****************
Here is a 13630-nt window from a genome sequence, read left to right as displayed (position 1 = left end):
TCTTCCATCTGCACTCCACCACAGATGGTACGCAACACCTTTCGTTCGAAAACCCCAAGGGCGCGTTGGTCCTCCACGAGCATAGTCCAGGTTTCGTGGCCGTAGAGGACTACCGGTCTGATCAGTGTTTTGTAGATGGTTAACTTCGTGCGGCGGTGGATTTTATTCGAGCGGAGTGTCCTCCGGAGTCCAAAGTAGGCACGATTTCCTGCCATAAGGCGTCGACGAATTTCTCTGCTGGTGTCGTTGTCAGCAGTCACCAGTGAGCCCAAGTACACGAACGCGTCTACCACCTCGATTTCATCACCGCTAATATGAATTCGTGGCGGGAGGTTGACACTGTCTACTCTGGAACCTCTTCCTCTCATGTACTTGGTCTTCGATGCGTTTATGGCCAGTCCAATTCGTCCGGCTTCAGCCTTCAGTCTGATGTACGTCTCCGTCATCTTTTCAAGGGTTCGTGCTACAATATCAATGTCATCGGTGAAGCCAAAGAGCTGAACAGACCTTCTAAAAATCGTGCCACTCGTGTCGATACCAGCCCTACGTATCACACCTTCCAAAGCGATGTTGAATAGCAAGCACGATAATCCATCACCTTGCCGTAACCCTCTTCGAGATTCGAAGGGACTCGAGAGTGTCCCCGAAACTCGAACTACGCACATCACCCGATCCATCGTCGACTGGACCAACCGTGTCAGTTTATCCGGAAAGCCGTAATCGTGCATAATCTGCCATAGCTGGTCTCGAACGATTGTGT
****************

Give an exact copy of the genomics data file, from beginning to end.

Here is a 13630-nt window from a genome sequence, read left to right as displayed (position 1 = left end):
TCTTCCATCTGCACTCCACCACAGATGGTACGCAACACCTTTCGTTCGAAAACCCCAAGGGCGCGTTGGTCCTCCACGAGCATAGTCCAGGTTTCGTGGCCGTAGAGGACTACCGGTCTGATCAGTGTTTTGTAGATGGTTAACTTCGTGCGGCGGTGGATTTTATTCGAGCGGAGTGTCCTCCGGAGTCCAAAGTAGGCACGATTTCCTGCCATAAGGCGTCGACGAATTTCTCTGCTGGTGTCGTTGTCAGCAGTCACCAGTGAGCCCAAGTACACGAACGCGTCTACCACCTCGATTTCATCACCGCTAATATGAATTCGTGGCGGGAGGTTGACACTGTCTACTCTGGAACCTCTTCCTCTCATGTACTTGGTCTTCGATGCGTTTATGGCCAGTCCAATTCGTCCGGCTTCAGCCTTCAGTCTGATGTACGTCTCCGTCATCTTTTCAAGGGTTCGTGCTACAATATCAATGTCATCGGTGAAGCCAAAGAGCTGAACAGACCTTCTAAAAATCGTGCCACTCGTGTCGATACCAGCCCTACGTATCACACCTTCCAAAGCGATGTTGAATAGCAAGCACGATAATCCATCACCTTGCCGTAACCCTCTTCGAGATTCGAAGGGACTCGAGAGTGTCCCCGAAACTCGAACTACGCACATCACCCGATCCATCGTCGACTGGACCAACCGTGTCAGTTTATCCGGAAAGCCGTAATCGTGCATAATCTGCCATAGCTGGTCTCGAACGATTGTGT